During the past two years, Italy has experienced massive migration flows from North Africa as hundreds of thousands of people try to cross the Mediterranean to escape persecution, war and mass killings.
To help address this humanitarian crisis, the Federation of Protestant Churches in Italy started a programme, “Mediterranean Hope.” At its inception, the programme was based on three pillars: an observatory on Mediterranean migration on the small island of Lampedusa, where many migrants still arrive; a “House of Cultures” that helps unaccompanied teenagers share and integrate with the Italian population; and a relocation desk in Rome to help migrants on their journey.
“After one year of hard work, we realized that the number of those who still died in the Mediterranean was unbearable for our conscience -– 3,000 in the last year, we estimate — and that we had to do more in a practical and realistic way,” said Dr. Paolo Naso, advisor of the Tavola Valdese (of the Waldensian Church) and coordinator for International Relations with Mediterranean Hope.
The Federation of Protestant Churches, with the Community of Sant’ Egidio, tried to find alternative ways for people who were risking their lives to cross the Mediterranean in the boats of smugglers.
“We decided to press our government to implement the issue of “humanitarian visas” for vulnerable people, as clearly foreseen in the Schengen rules,” said Naso. The Schengen Agreement, which led to the creation of Europe's borderless Schengen Area, calls for the harmonization of visa policies.
The churches were successful in their advocacy, said Naso. “The Italian government decided to adopt this as a good practice to test, so we are at work with our partners in Morocco and Lebanon –- and within the next year, Ethiopia, too –- to help groups of refugees start this procedure that, from the legal point of view, is exclusively in the hands of the Italian consulates.”
The deaths in the Mediterranean are simply not a “necessary destiny,” emphasized Naso. “The loss of life is, instead, a consequence of a policy that can and must change — and we offer a practical model.”
Italy urges other European churches to act
If other churches in Europe adopt the same language, the “humanitarian channels” for migrants will be multiplied, and the Italian model will be fully transformed from good practice to an effective policy, added Naso. “Churches can do more in this regard since they have the moral authority to intervene in the public debate because of their vision, witness and actions,” he said. “We don’t intend the corridors as an exclusive way but as a practical possibility to press the national governments and institutions to act responsibly.”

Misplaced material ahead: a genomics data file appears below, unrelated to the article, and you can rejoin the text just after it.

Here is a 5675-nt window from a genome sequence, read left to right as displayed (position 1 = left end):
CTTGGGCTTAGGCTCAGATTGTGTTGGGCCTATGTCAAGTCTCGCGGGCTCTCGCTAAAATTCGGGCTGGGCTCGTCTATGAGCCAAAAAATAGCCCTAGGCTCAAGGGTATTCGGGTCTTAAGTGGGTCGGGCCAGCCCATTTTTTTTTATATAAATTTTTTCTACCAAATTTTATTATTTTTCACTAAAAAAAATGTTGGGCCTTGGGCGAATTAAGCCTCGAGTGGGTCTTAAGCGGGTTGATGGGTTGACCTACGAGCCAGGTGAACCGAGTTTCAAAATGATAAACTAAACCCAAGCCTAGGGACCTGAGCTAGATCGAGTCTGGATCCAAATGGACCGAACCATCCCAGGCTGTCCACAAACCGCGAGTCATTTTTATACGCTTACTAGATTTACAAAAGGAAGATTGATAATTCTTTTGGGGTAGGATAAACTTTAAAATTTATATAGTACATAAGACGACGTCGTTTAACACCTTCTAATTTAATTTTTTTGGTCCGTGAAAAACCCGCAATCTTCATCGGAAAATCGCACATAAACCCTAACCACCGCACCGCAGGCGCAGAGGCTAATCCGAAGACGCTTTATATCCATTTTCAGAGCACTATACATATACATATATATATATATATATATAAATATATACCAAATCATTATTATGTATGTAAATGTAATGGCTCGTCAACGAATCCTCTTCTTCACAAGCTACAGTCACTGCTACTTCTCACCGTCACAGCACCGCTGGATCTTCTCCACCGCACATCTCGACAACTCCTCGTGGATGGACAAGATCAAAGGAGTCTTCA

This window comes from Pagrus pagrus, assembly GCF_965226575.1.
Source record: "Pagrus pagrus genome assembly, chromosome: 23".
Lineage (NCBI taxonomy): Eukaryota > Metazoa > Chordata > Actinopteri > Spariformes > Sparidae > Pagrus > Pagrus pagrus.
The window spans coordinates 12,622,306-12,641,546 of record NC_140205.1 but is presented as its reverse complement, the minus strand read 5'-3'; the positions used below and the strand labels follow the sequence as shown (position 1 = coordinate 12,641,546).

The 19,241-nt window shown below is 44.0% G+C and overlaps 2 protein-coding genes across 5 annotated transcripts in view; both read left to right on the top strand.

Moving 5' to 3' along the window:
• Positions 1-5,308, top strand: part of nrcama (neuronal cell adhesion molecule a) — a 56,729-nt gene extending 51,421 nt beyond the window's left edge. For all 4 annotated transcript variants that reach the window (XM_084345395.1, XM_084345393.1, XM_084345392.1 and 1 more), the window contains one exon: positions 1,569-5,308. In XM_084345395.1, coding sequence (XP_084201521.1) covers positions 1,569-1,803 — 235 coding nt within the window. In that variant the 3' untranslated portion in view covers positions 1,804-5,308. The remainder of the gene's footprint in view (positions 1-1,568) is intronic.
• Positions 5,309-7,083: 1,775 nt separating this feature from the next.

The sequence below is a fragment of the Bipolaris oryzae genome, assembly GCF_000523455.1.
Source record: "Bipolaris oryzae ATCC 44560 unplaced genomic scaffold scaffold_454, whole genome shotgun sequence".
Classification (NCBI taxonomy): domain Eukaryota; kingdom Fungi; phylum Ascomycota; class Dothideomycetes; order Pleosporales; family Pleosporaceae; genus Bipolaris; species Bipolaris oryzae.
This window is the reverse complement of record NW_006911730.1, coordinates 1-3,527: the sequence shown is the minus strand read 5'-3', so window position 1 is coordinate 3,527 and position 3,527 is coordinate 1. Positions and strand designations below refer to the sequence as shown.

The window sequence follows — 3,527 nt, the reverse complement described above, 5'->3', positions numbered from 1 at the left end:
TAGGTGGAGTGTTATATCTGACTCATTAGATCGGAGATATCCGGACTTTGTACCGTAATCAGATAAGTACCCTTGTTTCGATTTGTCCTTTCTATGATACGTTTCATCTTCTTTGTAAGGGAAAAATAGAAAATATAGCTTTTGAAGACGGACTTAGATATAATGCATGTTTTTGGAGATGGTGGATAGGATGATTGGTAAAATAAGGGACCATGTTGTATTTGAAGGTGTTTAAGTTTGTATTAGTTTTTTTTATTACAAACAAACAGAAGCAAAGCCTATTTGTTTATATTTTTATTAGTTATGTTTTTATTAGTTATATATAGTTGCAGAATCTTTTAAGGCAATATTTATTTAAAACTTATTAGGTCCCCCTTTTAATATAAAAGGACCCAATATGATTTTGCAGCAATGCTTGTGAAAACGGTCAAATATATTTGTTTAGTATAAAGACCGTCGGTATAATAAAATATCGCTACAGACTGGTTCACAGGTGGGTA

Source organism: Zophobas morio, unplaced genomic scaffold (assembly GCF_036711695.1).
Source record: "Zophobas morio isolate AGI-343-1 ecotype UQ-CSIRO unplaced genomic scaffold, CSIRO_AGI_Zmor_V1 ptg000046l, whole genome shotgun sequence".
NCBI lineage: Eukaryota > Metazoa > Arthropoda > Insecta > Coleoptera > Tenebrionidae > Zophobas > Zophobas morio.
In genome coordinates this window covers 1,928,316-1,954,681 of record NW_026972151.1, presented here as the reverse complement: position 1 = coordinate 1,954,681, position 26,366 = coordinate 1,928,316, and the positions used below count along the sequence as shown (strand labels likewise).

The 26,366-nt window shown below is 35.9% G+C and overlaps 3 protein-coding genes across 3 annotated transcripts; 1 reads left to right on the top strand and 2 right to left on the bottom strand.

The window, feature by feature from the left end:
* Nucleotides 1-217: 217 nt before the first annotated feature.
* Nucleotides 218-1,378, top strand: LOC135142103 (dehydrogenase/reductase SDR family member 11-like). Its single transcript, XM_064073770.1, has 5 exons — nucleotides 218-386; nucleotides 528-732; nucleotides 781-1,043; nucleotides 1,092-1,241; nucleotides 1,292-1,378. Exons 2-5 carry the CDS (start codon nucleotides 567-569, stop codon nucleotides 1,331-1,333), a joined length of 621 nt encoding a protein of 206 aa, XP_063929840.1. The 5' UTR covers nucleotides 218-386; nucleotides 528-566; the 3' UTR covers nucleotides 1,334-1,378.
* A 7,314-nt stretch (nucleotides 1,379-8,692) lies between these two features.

When immigrants arrive in Italy, they are received and accommodated for about one year in facilities run by the Federation of Protestant Churches and the Community of Sant’Egidio, explained Naso. In the meantime, they apply for asylum, learn Italian, attend vocational training when necessary and start the process of integration into Italy. “The voluntary presence of church people in this phase is an added value in terms of assistance and moral sustainability,” he said.
One of the member churches of the federation is the Waldensian Church — a union of Methodist and Waldensian Churches — which, thanks to public funds received by the state for social programmes — was able to offer consistent support for this project. “The surprise has been that, promptly, other grants arrived from other churches in Europe, among them the Evangelical Church of Westfalia, and from the U.S.,” said Naso. “Even more surprising has been the offering of individual donors who appreciated our proposal of –- let me say – “political diakonia”. Service to the other in need is our Christian commitment, but to make it effective we have to confront, challenge and force the legislation and the policies.”
For a long time and at an early stage, Italian churches have highlighted the difficult situation in the Mediterranean, said Doris Peschke, general secretary of the Churches’ Commission for Migrants in Europe. “They were the first to alert the rest of Europe to the difficult situation, and to the deaths at sea. They have sought very early to develop alternatives, and we have been working together on identifying what can be done to work with people,” she said. “Therefore we are calling for ’Safe Passages to and through Europe’, and the humanitarian visas are one of the instruments available to governments to make entry to Europe possible and reduce deaths at sea”.